Additionally, the new carbon import levy, known as the Carbon Border Adjustment Mechanism (CBAM), coincides with the gradual phase-out of free EUA allocations. With fully priced EUAs, the sectors and companies covered by the EU ETS are likely to experience a significant rise in their carbon-emission-related costs. The first stage of CBAM, spanning from 2023 to 2024, mandates importers to report the emissions embedded in imports of iron and steel, cement, aluminum, hydrogen, fertilizers, and electricity. Starting in 2025, importers will also be required to purchase and surrender CBAM certificates, a distinct category of emissions allowances. Although these certificates cannot be used within the EU ETS, there is potential for increased demand for EUAs as importers may seek to hedge their CBAM exposure.
Prices for RGAs did not advance as strongly as in California, but the benchmark contract rose 7% throughout 2023 to end at a record $15.26/short ton.
In addition to its reform process, the RGGI market also had to contend with the political uncertainty surrounding the participation of two key states, Pennsylvania and Virginia. By year-end, the state of Virginia will leave the market starting in 2024 after just two years of participation, while legal challenges have repeatedly halted Pennsylvania's debut in the market.
The review of the market's Model Rule reform appears to favor a full annual compliance requirement, replacing the existing model in which installations can surrender allowances covering a portion of their total three-year emissions each year, which may boost demand as entities top up their accounts.
Similar to the EU, the UK carbon saw a long, steady decline in prices over the year. In September 2022, the benchmark UKA futures contract traded at a record €32.77 premium over the equivalent EUA contract, as the UK market was deemed to be net short of allowances, and UK utilities were busy exchanging previous EUA hedges for new UKA ones.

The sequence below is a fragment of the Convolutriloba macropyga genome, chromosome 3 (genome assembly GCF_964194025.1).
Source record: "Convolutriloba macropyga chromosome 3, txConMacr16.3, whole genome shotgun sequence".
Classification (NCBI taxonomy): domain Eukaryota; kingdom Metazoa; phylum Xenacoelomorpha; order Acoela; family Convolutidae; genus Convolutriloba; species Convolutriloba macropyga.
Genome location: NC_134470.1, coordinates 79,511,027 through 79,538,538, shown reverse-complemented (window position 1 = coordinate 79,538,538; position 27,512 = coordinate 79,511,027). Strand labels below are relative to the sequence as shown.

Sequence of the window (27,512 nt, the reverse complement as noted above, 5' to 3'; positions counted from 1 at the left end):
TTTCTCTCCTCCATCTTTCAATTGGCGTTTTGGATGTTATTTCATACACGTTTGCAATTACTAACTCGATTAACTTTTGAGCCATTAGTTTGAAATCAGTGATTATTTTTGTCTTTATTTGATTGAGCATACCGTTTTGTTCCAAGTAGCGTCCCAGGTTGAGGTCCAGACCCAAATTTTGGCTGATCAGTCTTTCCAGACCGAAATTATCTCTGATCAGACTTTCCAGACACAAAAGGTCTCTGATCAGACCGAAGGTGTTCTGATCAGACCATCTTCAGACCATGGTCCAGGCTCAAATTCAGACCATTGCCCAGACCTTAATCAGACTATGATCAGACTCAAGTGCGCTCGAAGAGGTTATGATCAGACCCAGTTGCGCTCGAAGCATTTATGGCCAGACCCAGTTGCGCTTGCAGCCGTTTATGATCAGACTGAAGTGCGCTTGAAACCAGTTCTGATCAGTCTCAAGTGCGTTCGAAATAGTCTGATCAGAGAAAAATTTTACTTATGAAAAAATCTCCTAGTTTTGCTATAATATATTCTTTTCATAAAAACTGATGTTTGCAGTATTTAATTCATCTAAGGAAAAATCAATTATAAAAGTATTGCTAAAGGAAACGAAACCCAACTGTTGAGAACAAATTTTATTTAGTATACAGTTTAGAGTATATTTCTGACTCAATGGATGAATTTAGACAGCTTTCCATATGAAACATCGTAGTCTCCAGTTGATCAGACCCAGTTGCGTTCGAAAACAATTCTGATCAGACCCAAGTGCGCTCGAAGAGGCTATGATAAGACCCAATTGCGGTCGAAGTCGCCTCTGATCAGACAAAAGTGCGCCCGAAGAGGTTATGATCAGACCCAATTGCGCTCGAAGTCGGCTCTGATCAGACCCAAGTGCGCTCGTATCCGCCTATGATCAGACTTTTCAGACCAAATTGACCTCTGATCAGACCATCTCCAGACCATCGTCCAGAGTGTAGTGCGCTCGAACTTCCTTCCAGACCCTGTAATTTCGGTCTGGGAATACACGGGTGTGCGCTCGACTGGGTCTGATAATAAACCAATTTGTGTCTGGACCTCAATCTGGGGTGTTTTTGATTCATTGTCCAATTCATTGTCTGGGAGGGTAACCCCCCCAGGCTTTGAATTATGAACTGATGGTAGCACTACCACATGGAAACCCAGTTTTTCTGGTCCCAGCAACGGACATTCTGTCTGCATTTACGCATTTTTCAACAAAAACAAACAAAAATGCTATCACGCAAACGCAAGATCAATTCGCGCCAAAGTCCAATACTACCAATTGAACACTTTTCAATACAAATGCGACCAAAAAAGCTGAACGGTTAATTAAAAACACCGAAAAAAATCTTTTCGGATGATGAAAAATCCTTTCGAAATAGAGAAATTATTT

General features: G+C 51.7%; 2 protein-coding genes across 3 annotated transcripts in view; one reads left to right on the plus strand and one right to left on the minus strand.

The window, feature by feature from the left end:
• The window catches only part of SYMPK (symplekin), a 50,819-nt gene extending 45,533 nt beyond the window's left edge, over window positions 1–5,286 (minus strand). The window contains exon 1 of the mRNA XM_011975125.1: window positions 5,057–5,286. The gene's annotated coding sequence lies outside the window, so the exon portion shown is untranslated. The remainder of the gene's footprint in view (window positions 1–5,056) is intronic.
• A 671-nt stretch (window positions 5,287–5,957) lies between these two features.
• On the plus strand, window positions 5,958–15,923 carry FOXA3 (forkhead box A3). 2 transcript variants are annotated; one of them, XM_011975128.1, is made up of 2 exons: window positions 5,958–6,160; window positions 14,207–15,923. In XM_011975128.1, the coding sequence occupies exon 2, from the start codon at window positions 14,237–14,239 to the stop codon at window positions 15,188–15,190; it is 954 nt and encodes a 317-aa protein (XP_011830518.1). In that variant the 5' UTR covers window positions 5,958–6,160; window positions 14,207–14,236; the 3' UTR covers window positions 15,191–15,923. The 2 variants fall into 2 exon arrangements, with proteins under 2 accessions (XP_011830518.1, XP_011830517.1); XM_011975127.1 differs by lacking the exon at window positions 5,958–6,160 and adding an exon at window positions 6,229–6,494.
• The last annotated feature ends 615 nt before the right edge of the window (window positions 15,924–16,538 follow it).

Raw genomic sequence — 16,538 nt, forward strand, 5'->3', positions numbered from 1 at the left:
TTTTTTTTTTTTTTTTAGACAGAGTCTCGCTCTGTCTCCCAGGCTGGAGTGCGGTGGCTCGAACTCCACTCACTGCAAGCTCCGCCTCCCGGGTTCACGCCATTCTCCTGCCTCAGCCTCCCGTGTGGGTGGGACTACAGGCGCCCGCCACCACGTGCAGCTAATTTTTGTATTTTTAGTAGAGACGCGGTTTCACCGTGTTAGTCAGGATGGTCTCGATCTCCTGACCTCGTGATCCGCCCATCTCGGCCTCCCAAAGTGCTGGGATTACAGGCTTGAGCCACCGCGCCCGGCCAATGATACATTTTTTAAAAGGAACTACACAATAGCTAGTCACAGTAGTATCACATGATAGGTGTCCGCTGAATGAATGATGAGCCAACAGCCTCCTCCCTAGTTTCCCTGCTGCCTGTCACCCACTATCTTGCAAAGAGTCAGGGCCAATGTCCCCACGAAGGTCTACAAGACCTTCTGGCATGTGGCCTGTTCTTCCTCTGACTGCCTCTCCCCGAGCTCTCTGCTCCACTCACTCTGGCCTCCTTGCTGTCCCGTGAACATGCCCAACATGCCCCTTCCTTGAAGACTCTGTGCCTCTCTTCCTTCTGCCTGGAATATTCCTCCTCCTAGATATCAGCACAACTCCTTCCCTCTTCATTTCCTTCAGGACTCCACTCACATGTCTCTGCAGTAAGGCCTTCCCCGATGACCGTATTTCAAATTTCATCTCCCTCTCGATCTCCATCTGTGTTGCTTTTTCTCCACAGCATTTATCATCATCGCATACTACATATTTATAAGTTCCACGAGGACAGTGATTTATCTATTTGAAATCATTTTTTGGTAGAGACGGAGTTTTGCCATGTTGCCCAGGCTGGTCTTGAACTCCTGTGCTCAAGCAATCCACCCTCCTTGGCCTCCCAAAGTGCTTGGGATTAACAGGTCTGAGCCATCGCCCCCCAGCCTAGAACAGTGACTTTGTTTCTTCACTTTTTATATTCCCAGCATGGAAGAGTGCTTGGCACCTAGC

However, the hedging ended, and a growing lack of political clarity over the UK market, which was not evolving at the same pace as the EU market with its Fit for 55 package, was seen to be lagging. Despite some government consultation over potential reforms to the UK ETS, the proposed measures did not immediately include the introduction of a supply adjustment mechanism – an equivalent to the EU's market stability reserve – and traders began to fret over a growing surplus of UK carbon permits as industrial output waned.
After peaking at £85.50 in February, UKA prices trended down for much of the year, reaching an all-time low of £31.74 in mid-December. The UKA premium over EUAs became a discount of as much as €44.67 in September.
However, later in the year, the government published a new consultation on further reforms to the market, this time including a supply adjustment mechanism, and will respond to comments in the second quarter of 2024. Earlier this week, the UK also announced the launch of its own CBAM, likely starting in 2027.
Carbon Market Roundup
The global price of carbon is $54.56, up 8.5% for the week. EUAs are up 14.0% at €78.90. UKAs jumped 18.0% at £42.60, largely driven by news that the UK will launch its own carbon border levy starting in 2027. CCAs were down 1.3% at $41.71. RGGI was flat for the week at $16.17. The offsets markets both remain stuck below $1.
Note: The above prices reflect the Dec '24 contracts.